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Persistent legacy : the Holocaust and German studies / Edited by Erin McGlothlin and Jennifer M. Kapczynski.

Contributor(s): McGlothlin, Erin Heather [editor.] | Kapczynski, Jennifer M, 1972- [editor.].
Material type: TextTextSeries: JSTOR eBooks.Dialogue and disjunction: Publisher: Rochester, New York : Camden House, 2016Description: 1 online resource.Content type: text Media type: computer Carrier type: online resourceISBN: 9781782048602; 178204860X.Subject(s): Collective memory -- Germany -- Congresses | Memory in literature -- CongressesAdditional physical formats: Print version:: Persistent legacy.DDC classification: 940.53/18 Online resources: Click here to view this ebook.
Contents:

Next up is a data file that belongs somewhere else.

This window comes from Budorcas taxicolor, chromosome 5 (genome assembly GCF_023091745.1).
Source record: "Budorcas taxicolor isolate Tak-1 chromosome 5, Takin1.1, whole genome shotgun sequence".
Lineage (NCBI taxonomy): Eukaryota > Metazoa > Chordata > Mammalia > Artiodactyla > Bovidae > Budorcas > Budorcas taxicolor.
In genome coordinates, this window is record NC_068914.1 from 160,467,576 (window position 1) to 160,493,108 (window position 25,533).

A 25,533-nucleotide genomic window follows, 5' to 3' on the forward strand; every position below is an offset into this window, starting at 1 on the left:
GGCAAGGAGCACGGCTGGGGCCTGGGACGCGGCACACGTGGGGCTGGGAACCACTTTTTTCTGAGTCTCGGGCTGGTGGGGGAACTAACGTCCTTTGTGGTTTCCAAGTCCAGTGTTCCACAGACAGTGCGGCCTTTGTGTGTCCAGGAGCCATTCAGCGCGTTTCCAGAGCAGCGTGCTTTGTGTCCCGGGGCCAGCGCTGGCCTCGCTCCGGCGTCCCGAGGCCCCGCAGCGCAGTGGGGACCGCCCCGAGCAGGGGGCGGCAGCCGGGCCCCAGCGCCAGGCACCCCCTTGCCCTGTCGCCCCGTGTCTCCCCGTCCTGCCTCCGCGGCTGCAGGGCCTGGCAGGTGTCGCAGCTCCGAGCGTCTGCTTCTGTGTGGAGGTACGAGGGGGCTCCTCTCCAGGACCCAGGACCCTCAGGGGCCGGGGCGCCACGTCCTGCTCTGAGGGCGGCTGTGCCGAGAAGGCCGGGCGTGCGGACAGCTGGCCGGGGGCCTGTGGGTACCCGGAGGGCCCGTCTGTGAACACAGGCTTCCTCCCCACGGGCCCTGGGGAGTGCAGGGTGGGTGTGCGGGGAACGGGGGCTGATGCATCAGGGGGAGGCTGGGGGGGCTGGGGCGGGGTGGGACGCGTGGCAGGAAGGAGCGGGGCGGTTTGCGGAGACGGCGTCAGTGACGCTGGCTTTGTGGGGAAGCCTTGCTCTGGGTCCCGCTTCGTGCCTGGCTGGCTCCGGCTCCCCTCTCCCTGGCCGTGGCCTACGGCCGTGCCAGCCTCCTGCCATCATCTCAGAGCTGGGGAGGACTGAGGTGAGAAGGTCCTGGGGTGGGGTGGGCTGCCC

Introduction / Jennifer M. Kapczynski and Erin McGlothlin -- Part I. Abiding challenges -- Never over, over and over / Jennifer M. Kapczynski -- The voice of the perpetrator, the voices of the survivors / Erin McGlothlin -- Part II. The Holocaust in German Studies in the North American and the German contexts -- Teaching Holocaust memories as part of "Germanistik" / Stephan Braese -- "Aber das ist Alles Vergangenheitsbewaltigung": German Studies' "Holocaust Bubble" and its literary aftermath / William Collins Donahue -- Part III. Disentangling "German," "Jewish," and "Holocaust" memory -- Epistemology of the hyphen: German-Jewish-Holocaust studies / Leslie Morris -- Writing before the Shoah, and reading after: Charlotte Salomon's Life? or theater? and its reception / Liliane Weissberg -- The power of paratext: Jewish authorship and testimonial authority in Benjamin Stein's Die Leinwand / Katja Garloff -- Part IV. Descendant narratives of survival and perpetration -- Identifying with the victims in the land of the perpetrators: Iris Hanika's Das Eigentliche and Kevin Vennemann's Nahe Jedenew / Sven Kramer -- Laying claim to painful truths in survivor- and perpetrator-family memoirs / Irene Kacandes -- Pinpointing evil: Nazi family photographs, remediated / Brad Prager -- Fritz Moeller's Harlan: Im Schatten von Jud Suss as family drama / David Bathrick -- Part V. Remediated icons of memory -- Goebbels's fear and legacy: Babelsberg and its Berlin street as cinematic memory place / Tobias Ebbrecht-Hartmann -- Hitler in the age of irony: Timur Vermes's Er ist wieder da / Michael D. Richardson -- Part VI. Holocaust memory in post-Holocaust traumas -- Remembering genocide in the digital age: the afterlife of the Holocaust in Rwanda / Karen Remmler -- The memory work of William Kentridge's Shadow Processions and his drawings for projection / Andreas Huyssen.